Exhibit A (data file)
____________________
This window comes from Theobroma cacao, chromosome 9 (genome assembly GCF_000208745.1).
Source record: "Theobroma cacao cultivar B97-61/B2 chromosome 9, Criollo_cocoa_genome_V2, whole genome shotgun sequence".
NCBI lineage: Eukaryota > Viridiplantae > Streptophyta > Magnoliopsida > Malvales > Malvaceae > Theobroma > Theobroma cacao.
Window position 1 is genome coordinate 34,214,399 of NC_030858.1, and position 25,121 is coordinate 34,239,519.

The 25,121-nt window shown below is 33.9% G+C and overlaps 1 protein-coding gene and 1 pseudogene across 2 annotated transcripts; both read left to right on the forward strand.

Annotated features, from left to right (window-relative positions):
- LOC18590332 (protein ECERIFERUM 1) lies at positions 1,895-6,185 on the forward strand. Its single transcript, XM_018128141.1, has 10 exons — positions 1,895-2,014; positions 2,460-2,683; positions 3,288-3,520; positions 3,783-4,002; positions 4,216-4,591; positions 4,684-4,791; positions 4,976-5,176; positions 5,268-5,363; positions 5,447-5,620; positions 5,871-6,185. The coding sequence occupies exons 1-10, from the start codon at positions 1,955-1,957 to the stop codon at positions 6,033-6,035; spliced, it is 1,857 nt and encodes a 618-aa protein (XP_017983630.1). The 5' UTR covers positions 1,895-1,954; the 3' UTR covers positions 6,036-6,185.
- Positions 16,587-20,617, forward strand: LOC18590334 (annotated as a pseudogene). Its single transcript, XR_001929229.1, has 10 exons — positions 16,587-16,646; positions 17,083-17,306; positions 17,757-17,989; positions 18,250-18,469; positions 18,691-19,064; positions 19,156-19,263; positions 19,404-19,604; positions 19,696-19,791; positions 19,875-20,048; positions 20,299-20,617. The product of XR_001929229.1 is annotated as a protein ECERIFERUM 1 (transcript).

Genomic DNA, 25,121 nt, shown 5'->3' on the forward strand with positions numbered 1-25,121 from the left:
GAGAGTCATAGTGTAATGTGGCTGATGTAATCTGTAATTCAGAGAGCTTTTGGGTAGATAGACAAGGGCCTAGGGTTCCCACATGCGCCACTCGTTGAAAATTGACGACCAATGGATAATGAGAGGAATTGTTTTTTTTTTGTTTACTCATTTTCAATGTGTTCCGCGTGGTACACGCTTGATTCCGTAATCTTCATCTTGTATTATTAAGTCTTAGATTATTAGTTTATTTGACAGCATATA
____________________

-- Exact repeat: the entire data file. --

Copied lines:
This window comes from Theobroma cacao, chromosome 9 (genome assembly GCF_000208745.1).
Source record: "Theobroma cacao cultivar B97-61/B2 chromosome 9, Criollo_cocoa_genome_V2, whole genome shotgun sequence".
NCBI lineage: Eukaryota > Viridiplantae > Streptophyta > Magnoliopsida > Malvales > Malvaceae > Theobroma > Theobroma cacao.
Window position 1 is genome coordinate 34,214,399 of NC_030858.1, and position 25,121 is coordinate 34,239,519.

The 25,121-nt window shown below is 33.9% G+C and overlaps 1 protein-coding gene and 1 pseudogene across 2 annotated transcripts; both read left to right on the forward strand.

Annotated features, from left to right (window-relative positions):
- LOC18590332 (protein ECERIFERUM 1) lies at positions 1,895-6,185 on the forward strand. Its single transcript, XM_018128141.1, has 10 exons — positions 1,895-2,014; positions 2,460-2,683; positions 3,288-3,520; positions 3,783-4,002; positions 4,216-4,591; positions 4,684-4,791; positions 4,976-5,176; positions 5,268-5,363; positions 5,447-5,620; positions 5,871-6,185. The coding sequence occupies exons 1-10, from the start codon at positions 1,955-1,957 to the stop codon at positions 6,033-6,035; spliced, it is 1,857 nt and encodes a 618-aa protein (XP_017983630.1). The 5' UTR covers positions 1,895-1,954; the 3' UTR covers positions 6,036-6,185.
- Positions 16,587-20,617, forward strand: LOC18590334 (annotated as a pseudogene). Its single transcript, XR_001929229.1, has 10 exons — positions 16,587-16,646; positions 17,083-17,306; positions 17,757-17,989; positions 18,250-18,469; positions 18,691-19,064; positions 19,156-19,263; positions 19,404-19,604; positions 19,696-19,791; positions 19,875-20,048; positions 20,299-20,617. The product of XR_001929229.1 is annotated as a protein ECERIFERUM 1 (transcript).

Genomic DNA, 25,121 nt, shown 5'->3' on the forward strand with positions numbered 1-25,121 from the left:
GAGAGTCATAGTGTAATGTGGCTGATGTAATCTGTAATTCAGAGAGCTTTTGGGTAGATAGACAAGGGCCTAGGGTTCCCACATGCGCCACTCGTTGAAAATTGACGACCAATGGATAATGAGAGGAATTGTTTTTTTTTTGTTTACTCATTTTCAATGTGTTCCGCGTGGTACACGCTTGATTCCGTAATCTTCATCTTGTATTATTAAGTCTTAGATTATTAGTTTATTTGACAGCATATA